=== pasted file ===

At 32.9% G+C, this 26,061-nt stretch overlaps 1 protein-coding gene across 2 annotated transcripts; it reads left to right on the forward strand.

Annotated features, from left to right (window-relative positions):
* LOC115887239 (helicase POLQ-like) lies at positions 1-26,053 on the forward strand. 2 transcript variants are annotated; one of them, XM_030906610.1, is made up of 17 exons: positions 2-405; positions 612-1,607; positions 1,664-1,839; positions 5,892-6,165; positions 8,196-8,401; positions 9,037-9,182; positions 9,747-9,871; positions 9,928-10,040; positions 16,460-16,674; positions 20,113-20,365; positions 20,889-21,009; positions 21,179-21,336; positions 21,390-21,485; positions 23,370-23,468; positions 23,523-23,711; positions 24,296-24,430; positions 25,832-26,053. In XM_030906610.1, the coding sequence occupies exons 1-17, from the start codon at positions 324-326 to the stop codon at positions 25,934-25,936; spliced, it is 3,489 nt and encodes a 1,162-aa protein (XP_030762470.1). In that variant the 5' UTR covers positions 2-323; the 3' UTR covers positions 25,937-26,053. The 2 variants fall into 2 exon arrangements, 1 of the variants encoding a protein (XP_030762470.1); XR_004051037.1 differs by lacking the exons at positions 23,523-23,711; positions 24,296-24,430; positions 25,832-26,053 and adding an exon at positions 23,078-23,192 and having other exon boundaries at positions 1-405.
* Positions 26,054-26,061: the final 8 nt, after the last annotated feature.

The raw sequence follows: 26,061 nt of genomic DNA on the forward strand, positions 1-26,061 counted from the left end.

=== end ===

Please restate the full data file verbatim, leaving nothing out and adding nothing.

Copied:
At 32.9% G+C, this 26,061-nt stretch overlaps 1 protein-coding gene across 2 annotated transcripts; it reads left to right on the forward strand.

Annotated features, from left to right (window-relative positions):
* LOC115887239 (helicase POLQ-like) lies at positions 1-26,053 on the forward strand. 2 transcript variants are annotated; one of them, XM_030906610.1, is made up of 17 exons: positions 2-405; positions 612-1,607; positions 1,664-1,839; positions 5,892-6,165; positions 8,196-8,401; positions 9,037-9,182; positions 9,747-9,871; positions 9,928-10,040; positions 16,460-16,674; positions 20,113-20,365; positions 20,889-21,009; positions 21,179-21,336; positions 21,390-21,485; positions 23,370-23,468; positions 23,523-23,711; positions 24,296-24,430; positions 25,832-26,053. In XM_030906610.1, the coding sequence occupies exons 1-17, from the start codon at positions 324-326 to the stop codon at positions 25,934-25,936; spliced, it is 3,489 nt and encodes a 1,162-aa protein (XP_030762470.1). In that variant the 5' UTR covers positions 2-323; the 3' UTR covers positions 25,937-26,053. The 2 variants fall into 2 exon arrangements, 1 of the variants encoding a protein (XP_030762470.1); XR_004051037.1 differs by lacking the exons at positions 23,523-23,711; positions 24,296-24,430; positions 25,832-26,053 and adding an exon at positions 23,078-23,192 and having other exon boundaries at positions 1-405.
* Positions 26,054-26,061: the final 8 nt, after the last annotated feature.

The raw sequence follows: 26,061 nt of genomic DNA on the forward strand, positions 1-26,061 counted from the left end.